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PRIVATE KEY

A thief is “combing” the ethereum blockchain and draining weakly protected wallets

ETHERSCAN.IO SCREENSHOT
In crypto, you can see everyone’s balances—and transactions—by design.
  • Matthew De Silva
By Matthew De Silva

Tech reporter

Published This article is more than 2 years old.

Imagine a thief going door to door in a neighborhood, checking for homes that were left unlocked to rob. That’s essentially what’s happening on the ethereum blockchain, but on a much larger scale—and at a dizzying pace.

Somebody is actively monitoring weakly protected wallets on the world’s second-largest cryptocurrency network and draining them the instant that funds arrive. This unusual, automated theft was detected by Independent Security Evaluators (ISE), a Baltimore-based group of researchers and activists. ISE published its findings on “ether combing” this week.

ISE calls the unidentified thief the “blockchain bandit.” At one stage, this ingenious person (or group? or state?) had collected more than $54 million in ether via the wallet-monitoring-and-draining scheme.

Although blockchain technology is revered by the cryptocurrency community for its mathematical fortifications, the security offered by complex calculations only works if users are careful about creating and protecting their private keys. In public-key cryptography, a person selects a private key (an unchangeable password) and then generates a public key (a receiving address). A private key is similar to safety deposit box key—except the key determines which safe belongs to you, not vice versa.

In the cryptocurrency world, a person shares their public key with the world. That’s the address where they receive crypto funds from other users. To send funds, though, they use their private key, which must be guarded at all costs. Anybody who discovers the private key to a wallet can send—or steal—funds from that address. Normally, the odds of guessing a random private key are infinitesimally small.

However, if a person settles on a private key that’s easy to guess, a thief can reverse engineer the public key to check whether the vulnerable wallet contains any funds. It’s the crypto equivalent of making your password “password.” ISE’s researchers also found that compiling errors—when a program crashes due to faulty code—may result in weakened keys. So, in some instances, the randomness of blockchain can be undone, and security efforts rendered meaningless.

Ironically, the transparency that makes bitcoin and its offshoots trusted by crypto enthusiasts is exactly what makes the wallet-draining scheme possible. When you deposit money into a bank account, that transaction isn’t broadcasted to the entire world. And your neighbors don’t know when you swipe your credit card at Chipotle. But in cryptocurrency, all that activity is publicly stored. Even if specific identities are unknown, crypto wallet balances and transfers can be seen by anybody who peruses the blockchain’s history.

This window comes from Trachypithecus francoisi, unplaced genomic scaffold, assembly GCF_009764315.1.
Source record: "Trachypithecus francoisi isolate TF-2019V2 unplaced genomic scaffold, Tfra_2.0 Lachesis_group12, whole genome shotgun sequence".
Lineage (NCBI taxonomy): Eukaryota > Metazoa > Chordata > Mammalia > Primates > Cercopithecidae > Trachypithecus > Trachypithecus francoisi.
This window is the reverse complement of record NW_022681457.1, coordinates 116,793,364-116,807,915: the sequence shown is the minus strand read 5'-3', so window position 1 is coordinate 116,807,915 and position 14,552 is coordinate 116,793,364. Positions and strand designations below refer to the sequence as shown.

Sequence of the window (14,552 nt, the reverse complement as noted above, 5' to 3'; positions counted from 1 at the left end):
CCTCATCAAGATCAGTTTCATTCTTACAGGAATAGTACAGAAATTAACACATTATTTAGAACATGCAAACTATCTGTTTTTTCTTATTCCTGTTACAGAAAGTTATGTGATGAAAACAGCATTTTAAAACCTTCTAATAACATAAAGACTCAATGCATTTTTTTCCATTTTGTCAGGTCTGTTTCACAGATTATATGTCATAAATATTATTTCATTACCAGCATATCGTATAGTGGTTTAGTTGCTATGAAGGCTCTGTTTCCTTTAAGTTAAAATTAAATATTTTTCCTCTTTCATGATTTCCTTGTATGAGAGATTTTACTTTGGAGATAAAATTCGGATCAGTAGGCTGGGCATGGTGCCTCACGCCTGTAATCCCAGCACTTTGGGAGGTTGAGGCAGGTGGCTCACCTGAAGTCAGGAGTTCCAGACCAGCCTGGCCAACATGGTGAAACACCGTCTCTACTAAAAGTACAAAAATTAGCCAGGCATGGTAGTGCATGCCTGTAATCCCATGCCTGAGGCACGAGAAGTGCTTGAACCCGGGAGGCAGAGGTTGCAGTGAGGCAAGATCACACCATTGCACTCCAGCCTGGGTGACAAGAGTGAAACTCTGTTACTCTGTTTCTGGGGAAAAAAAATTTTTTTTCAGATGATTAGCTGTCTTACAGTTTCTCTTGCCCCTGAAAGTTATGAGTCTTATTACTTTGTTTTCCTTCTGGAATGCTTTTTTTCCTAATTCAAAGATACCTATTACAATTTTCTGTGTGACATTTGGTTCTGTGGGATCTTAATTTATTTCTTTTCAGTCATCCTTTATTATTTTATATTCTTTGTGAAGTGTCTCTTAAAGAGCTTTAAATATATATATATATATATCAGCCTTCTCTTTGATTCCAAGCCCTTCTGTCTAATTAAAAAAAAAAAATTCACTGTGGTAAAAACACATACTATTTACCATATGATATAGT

This isn’t to cast doubt on the mathematics of blockchain. The issue is that individual users may not be practicing great password hygiene and older wallet generators might be susceptible to programming errors.

“We must not forget that just because an ethereum private key is 32 bytes/64 hex characters long, does not automatically make it secure,” explains Kosala Hemachandra, CEO of MyEtherWallet, an cryptocurrency wallet service. “‘0xabcdef0123456789aaabbbcccdddeee111222333445566688999fffddd111223’ is a valid private key that will derive a public address but the entropy is low, meaning that it is possible to guess because it is made up of similar values.”

So, if you’re creating a private key, what should you do? “The key ingredient to a secure private key is entropy, or making it unpredictable,” says Hemachandra. “Humans should never be the ones creating them as we are more likely to pick a string of characters that are easy to guess. This should always be a task for modern computers.” For ethereum, MyEtherWallet and MyCrypto are two services that can help. Or, you can also opt to store your digital coins on an exchange, leaving wallet management in the hands of professionals.

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What you need to know—and why

SoftBank’s founder lost $130 million on bitcoin

Masayoshi Son, the billionaire behind SoftBank—one of the largest investors in Uber—was reportedly burned badly by the crypto crash. Near the peak of the bubble in late 2017, Son made an enormous personal investment in bitcoin on the advice of Peter Briger of Fortress Investment Group. Son lost nearly $130 million, says the Wall Street Journal (paywall).

Takeaway: Son’s decision to cut his losses may indicate SoftBank’s attitude toward crypto more broadly. Indeed, it’s telling that he decided to realize his loss rather than gut it out—or “HODL” (hold on for dear life) in crypto parlance. Bitcoin still has fans among tech gurus, like Twitter and Square CEO Jack Dorsey, but Son’s retreat shows that even billionaires with cash to spare may consider crypto too risky a bet.

Please send news, tips, and random number generators to privatekey@qz.com. Today’s Private Key was written by Matthew De Silva and edited by Jason Karaian. Buy not on optimism, but on arithmetic.

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